This month has seen the most widespread changes made to our daily lives in peace time as the UK battles to limit the spread of the Coronavirus. It is a challenging time for us all but particularly those working in the mental health sector and on the front line who have seen unprecedented demand for services.

To all those working in the healthcare sector, Blake Morgan continues to offer its full support. We are here to provide any advice and assistance as and when required.

The nature of the legislative landscape is changing rapidly at present and whilst we have picked some of the more topical issues from the last month, these are by no means exhaustive.

You can also keep up to date with our latest articles and blogs on legal issues arising during this pandemic by going to our COVID-19 Hub.


The Court of Appeal has dismissed an appeal brought by the pharmaceutical companies Bayer and Novartis, who had sought judicial review of a policy adopted by 12 NHS clinical commissioning groups (“CCGs”). This policy had recommended the use of the drug Avastin as the preferred treatment for the eye disease known as wet age-related macular degeneration (“WAMD”) over the two licenced drugs marketed by the pharmaceutical companies.

Avastin was significantly cheaper than the two licenced drugs, however it was not licensed for WAMD treatment in the UK, only having EU marketing authorisation as a cancer drug. The National Institute for Health and Care Excellence (“NICE”) had concluded that all three drugs were equal in respect of safety and clinical effectiveness in treating WAMD. The annual savings for the NHS through promoting Avestin for WAMD would be in the millions of pounds.

The pharmaceutical companies challenged the policy, relying on section 10 of the Medicines Act 1968 and Article 77(1) of Directive 2001/83/EC (the “Directive”). Section 10 sets out the exemptions to the restriction on manufacturing medicinal products without a licence in domestic law, with the pharmaceutical companies asserting that the CCGs’ policy fell outside of its scope. Article 77(1), implemented by regulation 18 of the Human Medicines Regulations 2012, places a restriction on distributing a medicinal product by way of wholesale dealing except with a licence. The main judgment was given by Underhill LJ, with each ground of the appellants’ challenge being dismissed.

The key authority considered by the court was the CJEU case of Novartis Pharma GmbH v. Apozyt (“Apozyt”), which had introduced an exemption from the requirement under the Directive that Marketing Authorisation had to be obtained for supplying to hospitals compounded Avastin (this being Avastin mixed so as to be tailored to the specific needs of the patient). This exemption would be available if the process for compounding Avastin did not modify the medicinal product, and an individual prescription for its use had already been made prior to the compounding.

The court found that there was no evidence that the compounding process introduced changes to the substance of the drug. They also found that while prior prescriptions were required for the exemption to apply, this did not render the policy unlawful. This was because a system could be adopted that ensured that compounded Avastin was prepared only where prior prescriptions were first in place.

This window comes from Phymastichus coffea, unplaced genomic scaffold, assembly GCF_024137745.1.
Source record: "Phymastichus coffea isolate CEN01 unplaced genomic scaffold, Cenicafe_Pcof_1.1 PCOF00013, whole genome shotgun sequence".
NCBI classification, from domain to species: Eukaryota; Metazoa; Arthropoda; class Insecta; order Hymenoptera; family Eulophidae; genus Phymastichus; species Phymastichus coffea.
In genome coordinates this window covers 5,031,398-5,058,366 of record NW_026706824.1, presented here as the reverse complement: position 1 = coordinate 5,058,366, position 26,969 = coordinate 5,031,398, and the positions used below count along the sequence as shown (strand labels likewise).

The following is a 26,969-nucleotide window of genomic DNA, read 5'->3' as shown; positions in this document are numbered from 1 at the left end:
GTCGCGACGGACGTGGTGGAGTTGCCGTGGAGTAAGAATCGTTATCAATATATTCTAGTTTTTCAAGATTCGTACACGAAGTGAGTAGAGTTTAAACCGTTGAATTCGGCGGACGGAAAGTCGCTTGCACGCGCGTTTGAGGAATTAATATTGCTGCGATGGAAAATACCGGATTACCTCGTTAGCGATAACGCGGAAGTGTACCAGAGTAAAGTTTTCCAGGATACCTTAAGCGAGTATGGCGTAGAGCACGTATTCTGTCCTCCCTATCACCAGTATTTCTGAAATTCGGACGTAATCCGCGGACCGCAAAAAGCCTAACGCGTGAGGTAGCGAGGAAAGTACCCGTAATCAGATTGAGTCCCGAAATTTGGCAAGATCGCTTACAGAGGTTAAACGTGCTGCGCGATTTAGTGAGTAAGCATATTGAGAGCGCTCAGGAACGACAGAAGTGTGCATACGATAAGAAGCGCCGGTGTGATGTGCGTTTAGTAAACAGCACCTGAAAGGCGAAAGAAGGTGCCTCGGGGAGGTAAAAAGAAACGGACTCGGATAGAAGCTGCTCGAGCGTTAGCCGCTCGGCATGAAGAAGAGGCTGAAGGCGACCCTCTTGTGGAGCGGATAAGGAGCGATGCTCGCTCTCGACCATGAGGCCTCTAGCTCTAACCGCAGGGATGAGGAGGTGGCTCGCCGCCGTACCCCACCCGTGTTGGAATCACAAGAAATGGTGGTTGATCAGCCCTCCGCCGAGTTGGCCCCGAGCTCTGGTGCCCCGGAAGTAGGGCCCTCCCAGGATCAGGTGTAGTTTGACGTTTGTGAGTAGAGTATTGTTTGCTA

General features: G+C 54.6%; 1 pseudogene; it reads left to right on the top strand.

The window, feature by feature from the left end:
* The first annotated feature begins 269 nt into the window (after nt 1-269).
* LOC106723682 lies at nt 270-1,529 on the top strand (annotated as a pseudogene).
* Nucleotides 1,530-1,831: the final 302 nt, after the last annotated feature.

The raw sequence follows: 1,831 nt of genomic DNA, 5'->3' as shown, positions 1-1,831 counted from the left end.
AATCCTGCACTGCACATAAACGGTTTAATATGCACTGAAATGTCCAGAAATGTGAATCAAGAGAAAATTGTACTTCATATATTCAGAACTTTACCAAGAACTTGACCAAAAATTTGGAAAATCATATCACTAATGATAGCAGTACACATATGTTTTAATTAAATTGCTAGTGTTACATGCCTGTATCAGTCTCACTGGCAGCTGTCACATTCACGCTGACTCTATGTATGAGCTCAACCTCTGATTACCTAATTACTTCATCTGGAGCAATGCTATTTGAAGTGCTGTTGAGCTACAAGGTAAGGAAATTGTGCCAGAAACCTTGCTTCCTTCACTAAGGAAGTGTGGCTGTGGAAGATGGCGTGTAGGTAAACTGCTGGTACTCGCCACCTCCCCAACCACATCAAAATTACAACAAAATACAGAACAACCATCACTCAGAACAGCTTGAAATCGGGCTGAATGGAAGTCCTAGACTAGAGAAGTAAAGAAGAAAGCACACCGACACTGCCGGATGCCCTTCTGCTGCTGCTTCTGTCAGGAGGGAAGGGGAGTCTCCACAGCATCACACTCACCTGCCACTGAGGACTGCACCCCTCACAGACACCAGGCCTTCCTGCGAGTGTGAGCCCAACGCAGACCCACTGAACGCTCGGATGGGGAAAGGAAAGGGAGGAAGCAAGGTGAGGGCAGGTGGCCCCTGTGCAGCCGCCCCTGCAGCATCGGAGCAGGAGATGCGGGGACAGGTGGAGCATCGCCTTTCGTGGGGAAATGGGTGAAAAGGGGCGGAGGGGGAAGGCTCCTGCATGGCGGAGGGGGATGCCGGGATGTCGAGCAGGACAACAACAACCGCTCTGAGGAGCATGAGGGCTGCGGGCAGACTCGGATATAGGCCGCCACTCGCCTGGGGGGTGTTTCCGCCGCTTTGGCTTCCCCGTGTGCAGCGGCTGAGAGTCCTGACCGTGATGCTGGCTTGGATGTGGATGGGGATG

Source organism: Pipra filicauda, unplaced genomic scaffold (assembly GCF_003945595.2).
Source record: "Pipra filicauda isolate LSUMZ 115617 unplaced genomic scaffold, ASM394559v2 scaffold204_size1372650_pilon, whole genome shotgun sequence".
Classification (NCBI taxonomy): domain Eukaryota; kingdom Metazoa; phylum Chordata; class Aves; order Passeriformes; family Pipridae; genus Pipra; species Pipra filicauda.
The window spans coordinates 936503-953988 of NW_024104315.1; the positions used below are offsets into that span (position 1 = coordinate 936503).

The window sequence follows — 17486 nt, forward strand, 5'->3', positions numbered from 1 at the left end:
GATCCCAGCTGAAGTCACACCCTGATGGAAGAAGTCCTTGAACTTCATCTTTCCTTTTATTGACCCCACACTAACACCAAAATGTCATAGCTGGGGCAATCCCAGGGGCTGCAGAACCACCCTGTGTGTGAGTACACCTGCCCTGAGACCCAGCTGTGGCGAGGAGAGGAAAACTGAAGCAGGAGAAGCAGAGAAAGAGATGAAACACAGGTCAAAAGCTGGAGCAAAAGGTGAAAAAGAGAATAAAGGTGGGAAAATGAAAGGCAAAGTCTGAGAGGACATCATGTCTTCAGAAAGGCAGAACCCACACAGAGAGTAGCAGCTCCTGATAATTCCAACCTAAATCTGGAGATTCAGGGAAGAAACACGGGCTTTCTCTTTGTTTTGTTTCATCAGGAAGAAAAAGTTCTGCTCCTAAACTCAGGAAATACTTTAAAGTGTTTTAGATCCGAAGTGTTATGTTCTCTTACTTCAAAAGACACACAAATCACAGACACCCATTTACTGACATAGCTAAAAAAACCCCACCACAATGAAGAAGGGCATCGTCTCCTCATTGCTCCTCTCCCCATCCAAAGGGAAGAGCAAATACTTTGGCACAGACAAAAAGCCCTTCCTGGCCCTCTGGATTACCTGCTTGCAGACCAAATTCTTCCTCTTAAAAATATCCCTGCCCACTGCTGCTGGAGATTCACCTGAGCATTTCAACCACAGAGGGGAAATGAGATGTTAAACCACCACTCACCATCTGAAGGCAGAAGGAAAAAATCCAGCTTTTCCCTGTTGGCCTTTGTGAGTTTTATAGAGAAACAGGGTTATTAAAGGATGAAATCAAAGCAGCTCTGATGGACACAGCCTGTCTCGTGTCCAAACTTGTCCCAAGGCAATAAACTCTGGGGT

The court determined that section 10 of the Medicines Act 1968 was wide enough to encompass the large scale production of compounded Avastin. Similarly, in respect of Article 77 of the Directive, wholesale distribution was defined as expressly excluding supply to the public. Accordingly, no licence was needed for the policy, and the Apozyt exemption was given full effect.

It was found that it was lawful under the policy for the compounding of Avastin to be carried out by an NHS pharmacy in the hospital in which the patient was being treated. It was also potentially lawful, subject to a prior prescription being in place, for compounded Avastin to be supplied to a hospital by an NHS pharmacy in a different Trust. The Court made no decision on the lawfulness of acquiring compounded Avastin from a commercial compounder, as it did not need to do so in the case and had before it no evidence relating to it. That the policy was wide enough to potentially permit this was no ground for holding the policy to be unlawful.

Finally, the court also found that prescribing Avastin to a patient on the basis of its lower cost, when licensed alternatives were also available, would not constitute a breach of General Medical Council Guidance to clinicians. Even if it had constituted a breach, this alone would still not have made the policy unlawful. In holding the policy lawful and dismissing the appeal, Underhill LJ concluded by stating: “There is nothing inherently illegitimate in prescribing decisions being influenced by cost considerations where the evidence shows no differences in efficacy or safety.”